Surprising Research Results Underline the Importance of Domestic Sprinklers
Recently, research by Derbyshire Fire & Rescue has highlighted an inability of children, in particular male children, to wake up on activation of standard domestic smoke alarms.
Now, while anyone who shares a dwelling with adolescent children may not find this particularly surprising, the research was carried out on children aged between 2 – 13 years of age!
The research project which involved 34 children (20 girls and 14 boys) involved the activation of standard smoke alarms in a care home and monitoring the time taken to wake the children after the children had been settled and sleeping. Each child was tested 6 times and were given no warning that the tests would occur.
The results were surprising and they showed that:
- 80% of the children slept through the alarms on all six of the tests that they were exposed to.
- It demonstrated that only 7 children (all girls) woke at least once during the six tests.
- Also, they proved that of these 7 children, only two, both girls aged 10 years, woke each of the six times the alarm was sounded.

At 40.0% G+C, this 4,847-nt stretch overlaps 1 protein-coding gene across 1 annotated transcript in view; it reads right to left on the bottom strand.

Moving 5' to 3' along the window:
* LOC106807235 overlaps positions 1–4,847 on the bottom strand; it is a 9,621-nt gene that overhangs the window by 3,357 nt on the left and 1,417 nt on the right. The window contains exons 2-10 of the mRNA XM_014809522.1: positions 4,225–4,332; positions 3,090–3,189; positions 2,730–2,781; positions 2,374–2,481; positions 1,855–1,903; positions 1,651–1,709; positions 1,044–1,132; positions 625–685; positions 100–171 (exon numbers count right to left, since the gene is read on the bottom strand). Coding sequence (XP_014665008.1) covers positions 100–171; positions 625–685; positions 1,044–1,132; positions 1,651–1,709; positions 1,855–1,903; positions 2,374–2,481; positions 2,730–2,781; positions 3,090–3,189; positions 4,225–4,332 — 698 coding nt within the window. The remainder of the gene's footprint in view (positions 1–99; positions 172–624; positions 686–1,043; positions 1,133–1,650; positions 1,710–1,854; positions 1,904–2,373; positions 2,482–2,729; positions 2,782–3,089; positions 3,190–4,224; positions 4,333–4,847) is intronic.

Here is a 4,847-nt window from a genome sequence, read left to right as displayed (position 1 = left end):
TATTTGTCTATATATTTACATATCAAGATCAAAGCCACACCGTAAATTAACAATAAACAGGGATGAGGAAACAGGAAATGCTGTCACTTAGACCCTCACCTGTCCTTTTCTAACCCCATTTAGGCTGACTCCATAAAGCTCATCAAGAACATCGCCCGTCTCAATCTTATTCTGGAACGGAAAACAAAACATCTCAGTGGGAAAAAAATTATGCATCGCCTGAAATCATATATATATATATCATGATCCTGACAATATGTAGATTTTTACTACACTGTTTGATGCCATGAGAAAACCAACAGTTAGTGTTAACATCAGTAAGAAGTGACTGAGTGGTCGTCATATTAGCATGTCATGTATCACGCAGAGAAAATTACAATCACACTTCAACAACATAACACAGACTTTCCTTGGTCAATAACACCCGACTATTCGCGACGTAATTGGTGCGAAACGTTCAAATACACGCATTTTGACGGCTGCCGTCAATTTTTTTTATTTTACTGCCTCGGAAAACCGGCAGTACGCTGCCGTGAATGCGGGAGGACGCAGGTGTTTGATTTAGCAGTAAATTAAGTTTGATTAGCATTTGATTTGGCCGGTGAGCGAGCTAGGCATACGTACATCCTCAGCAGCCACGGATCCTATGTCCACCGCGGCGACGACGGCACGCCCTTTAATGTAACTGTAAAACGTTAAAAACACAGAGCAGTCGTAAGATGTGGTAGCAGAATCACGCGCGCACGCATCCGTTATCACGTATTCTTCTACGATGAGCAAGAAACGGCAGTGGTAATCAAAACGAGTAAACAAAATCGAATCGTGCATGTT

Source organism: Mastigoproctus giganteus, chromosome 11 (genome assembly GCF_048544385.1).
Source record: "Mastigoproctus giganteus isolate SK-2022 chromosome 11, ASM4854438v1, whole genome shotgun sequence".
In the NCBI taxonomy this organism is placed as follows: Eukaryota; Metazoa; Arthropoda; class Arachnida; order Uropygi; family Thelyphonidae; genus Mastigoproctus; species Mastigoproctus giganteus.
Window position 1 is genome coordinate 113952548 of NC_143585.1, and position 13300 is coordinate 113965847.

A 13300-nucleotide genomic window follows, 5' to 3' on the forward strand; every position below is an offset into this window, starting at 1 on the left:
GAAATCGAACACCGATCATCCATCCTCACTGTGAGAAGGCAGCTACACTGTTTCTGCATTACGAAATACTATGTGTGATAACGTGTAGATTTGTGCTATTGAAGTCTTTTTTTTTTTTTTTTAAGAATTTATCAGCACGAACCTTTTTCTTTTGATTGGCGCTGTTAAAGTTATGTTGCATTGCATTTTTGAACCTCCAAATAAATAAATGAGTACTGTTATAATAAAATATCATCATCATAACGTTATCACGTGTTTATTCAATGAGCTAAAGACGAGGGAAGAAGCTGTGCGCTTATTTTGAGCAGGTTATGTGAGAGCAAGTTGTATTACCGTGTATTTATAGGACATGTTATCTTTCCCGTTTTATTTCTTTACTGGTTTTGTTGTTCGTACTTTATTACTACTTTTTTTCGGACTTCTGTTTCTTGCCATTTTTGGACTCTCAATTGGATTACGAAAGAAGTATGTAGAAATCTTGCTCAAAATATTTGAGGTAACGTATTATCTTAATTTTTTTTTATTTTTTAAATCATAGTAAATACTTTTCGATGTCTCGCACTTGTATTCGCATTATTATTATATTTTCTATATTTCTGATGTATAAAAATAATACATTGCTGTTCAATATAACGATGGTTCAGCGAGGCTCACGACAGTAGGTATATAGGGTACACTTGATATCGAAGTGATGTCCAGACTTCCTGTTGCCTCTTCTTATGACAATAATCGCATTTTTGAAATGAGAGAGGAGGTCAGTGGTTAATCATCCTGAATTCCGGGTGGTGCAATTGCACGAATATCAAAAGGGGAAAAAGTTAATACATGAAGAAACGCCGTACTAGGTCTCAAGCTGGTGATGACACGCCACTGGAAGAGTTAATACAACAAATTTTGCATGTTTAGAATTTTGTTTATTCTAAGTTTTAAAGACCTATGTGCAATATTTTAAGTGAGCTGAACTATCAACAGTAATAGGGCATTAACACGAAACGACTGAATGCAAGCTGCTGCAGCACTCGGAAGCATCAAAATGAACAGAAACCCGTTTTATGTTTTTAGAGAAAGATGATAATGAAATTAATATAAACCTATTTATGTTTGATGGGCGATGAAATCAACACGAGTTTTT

- None of the male children woke during any of the tests.
The value of smoke alarms as a means of alerting people to fires has not been questioned by these tests. However, the findings of this preliminary research has surprised many people and advice from Derbyshire Fire and Rescue is to ensure that smoke detectors are fitted in all bedrooms.
The research that has been carried out by Watch Manager Dave Coss, in conjunction with Professor Niamh Nic Daeid underlines the importance of making that next step, one which sees a future where we suffer no fire deaths as a result of proactive fire prevention measures – Domestic Sprinklers.
Chief Fire Officer/Chief Executive, Sean Frayne said: ‘Once again, I find myself calling on Government to listen to the evidence that is not only put forward by Derbyshire, but also other UK fire and rescue services that have witnessed tragic fire deaths. I also ask that they consider the most recent research undertaken by the Building Research Establishment (BRE) of March 2012 and take steps to change regulations before we witness yet another tragic child fire fatality.’
Professor Niamh Nic Daeid said ‘While the results of this study remain preliminary given the number of children involved, they do highlight significant concerns that cannot be ignored. Further research is required to build on the findings to date and investigate robust solutions to the issues highlighted”.
Derbyshire Fire & Rescue Service continues to campaign and work towards domestic sprinklers being fitted into all new domestic dwellings and retrofitted into the homes of those most vulnerable to fire, as and where appropriate.